“Dream Garage” Euro-Classics

Posted: May 7, 2010 in cars, life, manliness
Tags: , , , , , , , , , , , , , , , , , , , , , , ,

Now I’m headed over the pond to Europe to acquire some classics from Great Britain, Germany, Italy, and yes even… eh, france. That’s right even a… french car makes it into the first 30 cars into my garage. Keep in mind though that the company was founded by an Italian immigrant, went under due to WWII and is today owned by Germans. So one could say it is truly french.
RECAP: So here I am. Wealthy. Invested. In business. Sitting on $160,000,000 to blow on cars. For the sake of the fantasy I’ll be buying these cars at MSRP , for the new cars, or at original price with inflation calculated and a 5% increase per year prior to 2010 for the classics. No taxes!

When we left off I had picked up 10 influential and just cool cars from a by-gone age in American industry. I’d spent about $1.5mil and expect to put a significant dent in that today.

Dream Garage Acct. Balance: $158,421,848.16


[note: finding the original MSRPs for these cars has proven quite an annoyance.  Hence the delay on the post…will add the prices and DG balance as I find the info.]


Pt. 2: European Classics

1. 1956 Porsche 550 Spyder
What better way to kick off the Euros than with the car that killed James Dean? The Porsche 550 Spyder was inspired by the Porsche 356 and was designed to race. It’s low slung demeanor was perfect for racing. It sat so low that during the 1954 Mille Miglia, one of the Porsche drivers drove under the closed railroad crossing gates at speed. With it’s small over complicated 4-cycle engine cranking out around 100hp and a dry weight of only 1,300 lbs the little Porsche was definitely fast. She competed in races all over the world, including the US, UK, Germany, Itlay, etc. She’s is one of the most replicated classic cars in the world. You know how when you go to a classic car show you always see at least 3 or 4 Shelby Cobra 427 S/C replicas? Well when you go to international classic shows you’ll see at least 3 or 4 replicas of these. Fittingly enough the Car that took the life of James Dean also lived by his creed of “live fast and die young”.  The 550 Spyder was short lived With only 90 documented Type 550 Spyders being built between 10/27/1952 and 6/29/1956. Nicknamed the “Giant Killer” and “Little Bastard” the 550’s were all hand built and thus unique. She has a history as brief and rich as the infamous rebel himself.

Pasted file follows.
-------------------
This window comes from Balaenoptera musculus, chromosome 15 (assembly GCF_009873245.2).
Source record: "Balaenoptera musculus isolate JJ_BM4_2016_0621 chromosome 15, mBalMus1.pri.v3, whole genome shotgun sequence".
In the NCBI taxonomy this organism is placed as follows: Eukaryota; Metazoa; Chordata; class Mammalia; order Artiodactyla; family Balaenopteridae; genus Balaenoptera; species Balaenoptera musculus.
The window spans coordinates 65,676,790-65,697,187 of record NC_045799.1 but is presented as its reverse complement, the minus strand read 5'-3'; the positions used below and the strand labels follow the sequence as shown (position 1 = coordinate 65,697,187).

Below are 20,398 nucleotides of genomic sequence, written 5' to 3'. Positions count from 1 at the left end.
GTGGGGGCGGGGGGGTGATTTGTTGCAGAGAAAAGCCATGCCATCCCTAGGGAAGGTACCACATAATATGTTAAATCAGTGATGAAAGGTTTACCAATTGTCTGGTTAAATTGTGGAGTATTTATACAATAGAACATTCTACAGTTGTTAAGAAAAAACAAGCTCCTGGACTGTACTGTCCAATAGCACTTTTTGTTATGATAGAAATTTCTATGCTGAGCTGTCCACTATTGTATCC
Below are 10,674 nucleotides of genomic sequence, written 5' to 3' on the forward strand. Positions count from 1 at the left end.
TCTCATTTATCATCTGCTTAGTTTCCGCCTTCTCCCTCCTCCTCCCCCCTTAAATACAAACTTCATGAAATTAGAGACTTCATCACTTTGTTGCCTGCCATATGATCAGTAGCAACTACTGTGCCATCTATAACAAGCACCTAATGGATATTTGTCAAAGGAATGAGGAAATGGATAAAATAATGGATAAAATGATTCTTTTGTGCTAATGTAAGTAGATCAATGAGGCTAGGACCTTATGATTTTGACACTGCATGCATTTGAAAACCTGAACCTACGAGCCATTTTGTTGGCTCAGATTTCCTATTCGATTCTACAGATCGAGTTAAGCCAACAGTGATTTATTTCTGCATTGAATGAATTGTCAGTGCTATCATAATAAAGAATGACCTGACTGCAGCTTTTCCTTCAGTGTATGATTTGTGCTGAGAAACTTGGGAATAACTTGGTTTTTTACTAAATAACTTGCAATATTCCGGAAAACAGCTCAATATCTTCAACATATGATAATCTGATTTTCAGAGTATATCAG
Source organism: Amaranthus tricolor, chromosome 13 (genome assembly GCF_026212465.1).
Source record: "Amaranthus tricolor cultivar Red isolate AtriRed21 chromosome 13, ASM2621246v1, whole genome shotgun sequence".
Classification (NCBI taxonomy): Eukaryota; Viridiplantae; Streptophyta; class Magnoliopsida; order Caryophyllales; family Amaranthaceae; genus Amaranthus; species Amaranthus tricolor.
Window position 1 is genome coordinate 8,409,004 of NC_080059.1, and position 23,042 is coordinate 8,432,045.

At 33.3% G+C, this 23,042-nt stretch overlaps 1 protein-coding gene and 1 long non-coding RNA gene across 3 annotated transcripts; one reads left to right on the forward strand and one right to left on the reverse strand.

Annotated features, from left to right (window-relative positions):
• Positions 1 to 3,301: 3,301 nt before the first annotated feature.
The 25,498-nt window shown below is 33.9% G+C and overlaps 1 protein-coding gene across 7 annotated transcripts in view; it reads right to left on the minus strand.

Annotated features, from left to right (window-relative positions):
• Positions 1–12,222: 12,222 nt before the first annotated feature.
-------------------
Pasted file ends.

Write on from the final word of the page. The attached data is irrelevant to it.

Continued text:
MSRP:$6,800
w/Inflation: $48,180.04
+ 270% ($130,086.11)
Dream Garage (DG) Total: $178,266.15
DG Acct. Balance: $158,243,582.01

2. 1965 Aston Martin DB5: The REAL Bond girl!
I absolutely adore (Is that gay?) these cars. With only a 4.0L straight six spitting out 282BHP, she may not outrun (0-60 in 7.1 sec and a top speed of 145MPH) some of the other cars on this list or even the American cars from the last installment. What she would do is get you where you were going fast and comfortably. Aston Martin, in my opinion, has always been the standard in grand touring cars. It may not out run your Ferrari, and it may not have the flash of your Lambo, but it will make you look and feel sophisticated whilst being fast and flashy nonetheless. Besides James Bond loves them, and he’s manly as shit! Only Sean Connery (7x if you count Never Say Never Again) and Roger Moore (7x) have been in more Bond movies than the DB5 (6 x if you count the deleted scene from The World is Not Enough). If there is one lady that James Bond seems to always find his way inside it’s the DB5. The original DB5 prototype  used in Goldfinger was stolen in 1997 in Florida and hasn’t been found.

MSRP: $6,237.54
w/ Inflation: $37,082.80
+ 225% ($83,436.30)
DG Total: $120,519.10
DG Acct. Balance: $158,123,062.91
3. 1956 Mercedes-Benz 300SL Gullwing
The Gullwing is a legitimate classic car icon the world over. It emits an aura of sophistication and sportiness. The car held high by the German company for bringing the Mercedes-Benz name credibility and worth in the US market. Near 80% of the cars built were ultimately sold in the United States, making this the company’s first big hit in the US market. This is understandable when you look at the numbers and facts on this classic sports car. With it being the very first direct injection engine, the 300SL made twice as much power as the same engine with a standard fuel injection system and was able to achieve the rank of fastest production car (161 mph). Tipping the scales by today’s standards the Gullwing weighed in with a wet weight of 3,430 lbs. Its in-line 6 produced 212 hp @ 5800 rpm and 202 lb-ft @ 4200 rpm. It was, however, pricy!
MSRP:$11,000
w/Inflation: $77,938.30
+ 270% ($210,433.41)
DG Total: $288,371.71
DG Acct. Balance: $157,834,691.2
[So far so good. I’ve bought 13 amazing cars and spent just over 2 million dollars.  In all fairness some of these very cars have sold for over 2 million by themselves at auctions.]
4. 1960 Bentley Continental Flying Spur
The very definition of “Big Pimpin'”. Nothing says, “Hey yo bitch!”, like a Bentley except DMX and I bet he drives a Bentley! The Flying Spur Continental needs no introduction. Bentleys have been an understood way of saying, “Knock knock.” “Who’s there?” “I’M RICH, BEEEEEITCH!!!”, for for the better part of a century. Just the name Bentley itself emanates luxury and status. No Bentley to date has better captured that quality than the Early 60’s model Continental Flying Spur. Owned by Rolls-Royce the Bentley got a beefy 6.2L Rolls-Royce V-8 stuffed under the bonnet. The Flying Spur was essentially just a stretch version of the standard S2 model.